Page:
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Tuesday 01 August 2006

[Effects of salbutamo and ipraopium bromide inhalation on pulmonary function in young children with asthmatoid bronchitis]

By: Jiang WH, Deng L, Wen HH, Yu JL, Zeng Q.

Zhongguo Dang Dai Er Ke Za Zhi 2006 Aug;8(4):295-7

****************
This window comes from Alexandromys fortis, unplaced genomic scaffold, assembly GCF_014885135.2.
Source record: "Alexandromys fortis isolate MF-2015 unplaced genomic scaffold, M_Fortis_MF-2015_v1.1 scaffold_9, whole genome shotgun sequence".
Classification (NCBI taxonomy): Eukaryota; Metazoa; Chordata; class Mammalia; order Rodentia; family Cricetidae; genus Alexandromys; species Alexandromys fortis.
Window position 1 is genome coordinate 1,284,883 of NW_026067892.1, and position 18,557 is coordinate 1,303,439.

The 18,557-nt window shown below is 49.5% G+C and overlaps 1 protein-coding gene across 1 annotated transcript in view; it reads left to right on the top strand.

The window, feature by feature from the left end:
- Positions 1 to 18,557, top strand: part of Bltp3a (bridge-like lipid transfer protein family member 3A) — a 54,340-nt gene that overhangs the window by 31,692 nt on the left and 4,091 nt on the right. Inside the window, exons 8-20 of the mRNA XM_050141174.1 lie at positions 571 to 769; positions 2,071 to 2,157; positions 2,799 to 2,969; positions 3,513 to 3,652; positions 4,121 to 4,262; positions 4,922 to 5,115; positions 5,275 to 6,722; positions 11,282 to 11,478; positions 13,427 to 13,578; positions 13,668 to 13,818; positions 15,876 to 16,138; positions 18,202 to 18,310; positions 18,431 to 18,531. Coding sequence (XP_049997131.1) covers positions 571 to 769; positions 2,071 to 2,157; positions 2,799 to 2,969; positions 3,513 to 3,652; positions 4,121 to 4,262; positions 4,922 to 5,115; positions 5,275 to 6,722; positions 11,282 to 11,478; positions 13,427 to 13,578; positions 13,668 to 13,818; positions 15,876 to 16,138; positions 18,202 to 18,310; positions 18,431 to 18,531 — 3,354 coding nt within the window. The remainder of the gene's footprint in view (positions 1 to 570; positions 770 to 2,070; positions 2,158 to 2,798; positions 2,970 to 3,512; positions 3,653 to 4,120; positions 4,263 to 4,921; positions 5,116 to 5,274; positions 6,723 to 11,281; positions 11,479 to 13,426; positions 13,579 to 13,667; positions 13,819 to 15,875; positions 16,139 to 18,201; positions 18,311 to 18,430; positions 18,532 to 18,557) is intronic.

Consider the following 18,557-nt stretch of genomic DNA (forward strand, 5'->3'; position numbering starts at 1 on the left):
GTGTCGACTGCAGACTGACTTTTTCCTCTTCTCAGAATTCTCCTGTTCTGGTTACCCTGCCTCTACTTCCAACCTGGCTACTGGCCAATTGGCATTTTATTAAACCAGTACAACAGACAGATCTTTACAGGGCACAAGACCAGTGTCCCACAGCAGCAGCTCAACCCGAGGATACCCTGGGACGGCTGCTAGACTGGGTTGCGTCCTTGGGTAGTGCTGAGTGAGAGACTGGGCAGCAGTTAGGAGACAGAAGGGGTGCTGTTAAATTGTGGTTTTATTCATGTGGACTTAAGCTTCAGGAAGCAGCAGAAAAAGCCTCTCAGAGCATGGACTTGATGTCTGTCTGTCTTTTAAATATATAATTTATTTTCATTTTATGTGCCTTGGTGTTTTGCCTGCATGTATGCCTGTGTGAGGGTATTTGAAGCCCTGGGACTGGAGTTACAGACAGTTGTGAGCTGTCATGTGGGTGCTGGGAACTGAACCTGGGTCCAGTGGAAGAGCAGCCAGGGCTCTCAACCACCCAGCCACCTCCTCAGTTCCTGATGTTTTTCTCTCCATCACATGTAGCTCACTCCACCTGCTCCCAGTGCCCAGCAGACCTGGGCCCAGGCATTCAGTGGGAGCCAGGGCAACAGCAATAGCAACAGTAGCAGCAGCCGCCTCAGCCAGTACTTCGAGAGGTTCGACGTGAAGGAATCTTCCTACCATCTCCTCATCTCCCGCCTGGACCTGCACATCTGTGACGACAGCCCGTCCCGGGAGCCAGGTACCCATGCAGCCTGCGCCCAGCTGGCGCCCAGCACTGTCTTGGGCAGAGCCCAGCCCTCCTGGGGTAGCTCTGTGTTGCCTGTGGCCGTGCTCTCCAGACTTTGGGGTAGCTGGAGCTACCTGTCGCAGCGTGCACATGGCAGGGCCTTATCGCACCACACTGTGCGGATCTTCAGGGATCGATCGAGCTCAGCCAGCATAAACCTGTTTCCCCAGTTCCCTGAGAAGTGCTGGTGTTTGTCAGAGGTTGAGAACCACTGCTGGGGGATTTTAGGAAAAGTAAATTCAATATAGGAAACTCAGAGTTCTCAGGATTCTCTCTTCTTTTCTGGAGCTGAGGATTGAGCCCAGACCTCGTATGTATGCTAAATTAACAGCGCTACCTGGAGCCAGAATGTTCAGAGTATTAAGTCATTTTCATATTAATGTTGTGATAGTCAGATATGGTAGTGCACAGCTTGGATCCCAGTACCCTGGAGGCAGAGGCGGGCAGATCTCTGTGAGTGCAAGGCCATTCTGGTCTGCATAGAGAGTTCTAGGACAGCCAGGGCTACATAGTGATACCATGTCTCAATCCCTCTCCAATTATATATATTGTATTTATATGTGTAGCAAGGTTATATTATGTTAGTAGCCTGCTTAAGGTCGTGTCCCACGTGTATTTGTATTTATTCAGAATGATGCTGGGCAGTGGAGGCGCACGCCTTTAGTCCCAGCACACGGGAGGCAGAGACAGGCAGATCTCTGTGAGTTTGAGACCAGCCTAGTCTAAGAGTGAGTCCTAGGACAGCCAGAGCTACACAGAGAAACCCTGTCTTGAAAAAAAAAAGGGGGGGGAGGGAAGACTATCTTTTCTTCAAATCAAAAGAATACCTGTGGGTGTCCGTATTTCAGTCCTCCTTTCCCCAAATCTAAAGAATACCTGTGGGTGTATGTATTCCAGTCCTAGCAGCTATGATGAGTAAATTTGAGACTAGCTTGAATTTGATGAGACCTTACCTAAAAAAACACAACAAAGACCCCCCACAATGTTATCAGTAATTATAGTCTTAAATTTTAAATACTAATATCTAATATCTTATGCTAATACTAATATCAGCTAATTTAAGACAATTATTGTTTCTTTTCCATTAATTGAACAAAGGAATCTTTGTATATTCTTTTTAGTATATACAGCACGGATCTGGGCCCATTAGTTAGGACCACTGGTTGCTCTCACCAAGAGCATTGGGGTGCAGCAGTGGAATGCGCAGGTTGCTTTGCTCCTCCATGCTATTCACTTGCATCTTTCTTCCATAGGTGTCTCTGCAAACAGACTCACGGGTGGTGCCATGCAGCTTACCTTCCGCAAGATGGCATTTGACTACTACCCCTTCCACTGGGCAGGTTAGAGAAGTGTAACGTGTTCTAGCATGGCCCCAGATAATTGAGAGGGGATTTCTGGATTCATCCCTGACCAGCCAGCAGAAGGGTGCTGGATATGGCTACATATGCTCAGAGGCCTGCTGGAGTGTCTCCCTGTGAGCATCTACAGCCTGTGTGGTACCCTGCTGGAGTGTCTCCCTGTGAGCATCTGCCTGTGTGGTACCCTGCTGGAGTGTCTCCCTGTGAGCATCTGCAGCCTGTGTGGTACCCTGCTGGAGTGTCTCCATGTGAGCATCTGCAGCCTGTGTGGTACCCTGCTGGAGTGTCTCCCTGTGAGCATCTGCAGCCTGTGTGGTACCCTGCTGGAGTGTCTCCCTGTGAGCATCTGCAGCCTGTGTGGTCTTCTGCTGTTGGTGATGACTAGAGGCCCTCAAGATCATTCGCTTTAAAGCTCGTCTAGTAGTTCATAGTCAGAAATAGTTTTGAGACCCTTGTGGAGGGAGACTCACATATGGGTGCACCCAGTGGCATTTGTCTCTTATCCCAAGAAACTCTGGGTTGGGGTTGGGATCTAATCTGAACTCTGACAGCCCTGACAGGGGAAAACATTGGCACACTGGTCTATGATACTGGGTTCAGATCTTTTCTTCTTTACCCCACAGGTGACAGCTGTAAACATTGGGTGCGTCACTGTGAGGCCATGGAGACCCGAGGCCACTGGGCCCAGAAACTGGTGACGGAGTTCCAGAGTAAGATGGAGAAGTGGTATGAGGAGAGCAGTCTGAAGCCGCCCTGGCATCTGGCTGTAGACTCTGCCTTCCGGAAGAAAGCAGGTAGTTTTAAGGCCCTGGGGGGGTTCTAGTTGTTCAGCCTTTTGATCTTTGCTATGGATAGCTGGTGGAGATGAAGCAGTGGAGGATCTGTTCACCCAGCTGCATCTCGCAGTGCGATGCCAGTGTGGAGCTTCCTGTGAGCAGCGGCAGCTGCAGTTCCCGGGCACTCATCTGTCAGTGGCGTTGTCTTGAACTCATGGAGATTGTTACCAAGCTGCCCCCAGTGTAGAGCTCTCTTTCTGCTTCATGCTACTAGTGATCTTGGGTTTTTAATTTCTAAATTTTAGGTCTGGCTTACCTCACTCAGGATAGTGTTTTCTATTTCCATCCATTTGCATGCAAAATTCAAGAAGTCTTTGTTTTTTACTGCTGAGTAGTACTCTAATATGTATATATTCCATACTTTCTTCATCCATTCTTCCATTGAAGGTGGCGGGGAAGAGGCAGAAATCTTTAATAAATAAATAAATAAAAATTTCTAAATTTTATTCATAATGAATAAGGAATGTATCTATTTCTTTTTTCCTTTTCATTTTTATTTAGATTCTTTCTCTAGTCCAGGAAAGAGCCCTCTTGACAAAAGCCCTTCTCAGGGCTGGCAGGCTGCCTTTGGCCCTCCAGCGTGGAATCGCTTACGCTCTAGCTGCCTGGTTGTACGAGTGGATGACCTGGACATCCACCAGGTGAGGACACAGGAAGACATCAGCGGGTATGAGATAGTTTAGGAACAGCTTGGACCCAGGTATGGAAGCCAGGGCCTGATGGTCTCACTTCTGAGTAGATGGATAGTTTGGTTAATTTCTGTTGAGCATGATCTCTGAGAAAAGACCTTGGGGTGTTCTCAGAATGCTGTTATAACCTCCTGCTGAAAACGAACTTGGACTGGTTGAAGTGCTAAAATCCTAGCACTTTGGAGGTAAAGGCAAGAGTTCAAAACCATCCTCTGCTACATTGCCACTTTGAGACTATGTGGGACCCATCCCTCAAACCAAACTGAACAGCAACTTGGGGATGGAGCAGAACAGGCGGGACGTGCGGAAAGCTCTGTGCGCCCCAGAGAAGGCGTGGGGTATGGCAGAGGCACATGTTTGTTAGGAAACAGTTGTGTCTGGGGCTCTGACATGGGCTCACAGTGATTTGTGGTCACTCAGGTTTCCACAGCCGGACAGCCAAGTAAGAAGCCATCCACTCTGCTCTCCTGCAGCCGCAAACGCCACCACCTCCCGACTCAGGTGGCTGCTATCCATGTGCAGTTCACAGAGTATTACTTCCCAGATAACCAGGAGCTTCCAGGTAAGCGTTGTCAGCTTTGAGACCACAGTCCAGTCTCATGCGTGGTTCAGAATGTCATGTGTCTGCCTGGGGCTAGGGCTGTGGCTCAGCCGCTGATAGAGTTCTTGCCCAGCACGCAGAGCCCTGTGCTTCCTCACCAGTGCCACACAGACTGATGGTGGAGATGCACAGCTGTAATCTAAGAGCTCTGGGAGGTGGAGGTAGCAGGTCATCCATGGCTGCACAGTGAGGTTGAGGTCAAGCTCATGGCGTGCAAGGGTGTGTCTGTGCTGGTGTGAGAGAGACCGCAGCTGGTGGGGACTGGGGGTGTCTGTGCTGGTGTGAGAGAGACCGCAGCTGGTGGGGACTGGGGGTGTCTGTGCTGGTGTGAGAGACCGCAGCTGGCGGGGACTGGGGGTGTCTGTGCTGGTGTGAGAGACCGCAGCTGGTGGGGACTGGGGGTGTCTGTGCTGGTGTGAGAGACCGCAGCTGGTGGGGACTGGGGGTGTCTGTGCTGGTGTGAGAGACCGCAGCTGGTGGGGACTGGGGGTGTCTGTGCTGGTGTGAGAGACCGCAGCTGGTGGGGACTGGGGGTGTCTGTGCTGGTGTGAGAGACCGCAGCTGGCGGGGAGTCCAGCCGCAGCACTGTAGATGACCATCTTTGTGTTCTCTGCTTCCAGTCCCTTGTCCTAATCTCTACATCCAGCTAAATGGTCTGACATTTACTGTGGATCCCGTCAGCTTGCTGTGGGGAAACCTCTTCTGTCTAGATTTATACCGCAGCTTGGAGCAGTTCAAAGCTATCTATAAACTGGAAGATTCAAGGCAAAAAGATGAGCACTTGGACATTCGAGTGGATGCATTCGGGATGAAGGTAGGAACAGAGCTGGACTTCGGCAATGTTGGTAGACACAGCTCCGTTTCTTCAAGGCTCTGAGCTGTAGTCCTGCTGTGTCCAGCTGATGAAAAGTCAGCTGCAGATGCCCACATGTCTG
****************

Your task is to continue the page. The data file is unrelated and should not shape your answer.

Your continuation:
OBJECTIVE: The efficacy of bronchodilator in asthmatoid bronchitis remains controversial. This study was designed to investigate the effects of bronchodilators, salbutamo and ipraopium bromide, on the pulmonary function in young children with this disease. METHODS: Pulmonary function tests were performed in 20 children with asthmatoid bronchitis (2 months-2.5 years of age) before and 30, 60, and 120 minutes after salbutamo and ipratropium bromide inhalation. The indexes of pulmonary function measured included tidal breathing flow volume (TBFV) loop, percent of tidal volume to peak tidal expiratory flow (%V-PF), terminal flows per peak expiratory flow (25/PF), peak tidal expiratory flow (PTEF), rate of mid-expiratory to mid-inspiratory flow (ME/MI), respiratory rate (RR) and tidal volume per kilogram (TV/kg). RESULTS: Before drug inhalation, the descending branch of the TBFV loop was depressed. The PTEF shifted forward and %V-PF (0.19 +/- 0.04) and 25/PF (0.42 +/- 0.11) decreased. These changes did not improve and the remaining indexes, RR, ME/MI and TV/kg, 30, 60, and 120 minutes after drug inhalation also remained similar to before inhalation. CONCLUSIONS: Salbutamo and ipratropium bromide inhalation did not improve the airway resistance and ventilation function in children with asthmatoid bronchitis. This suggests that the efficacy of bronchodilator in the treatment of this disease is doubtful.

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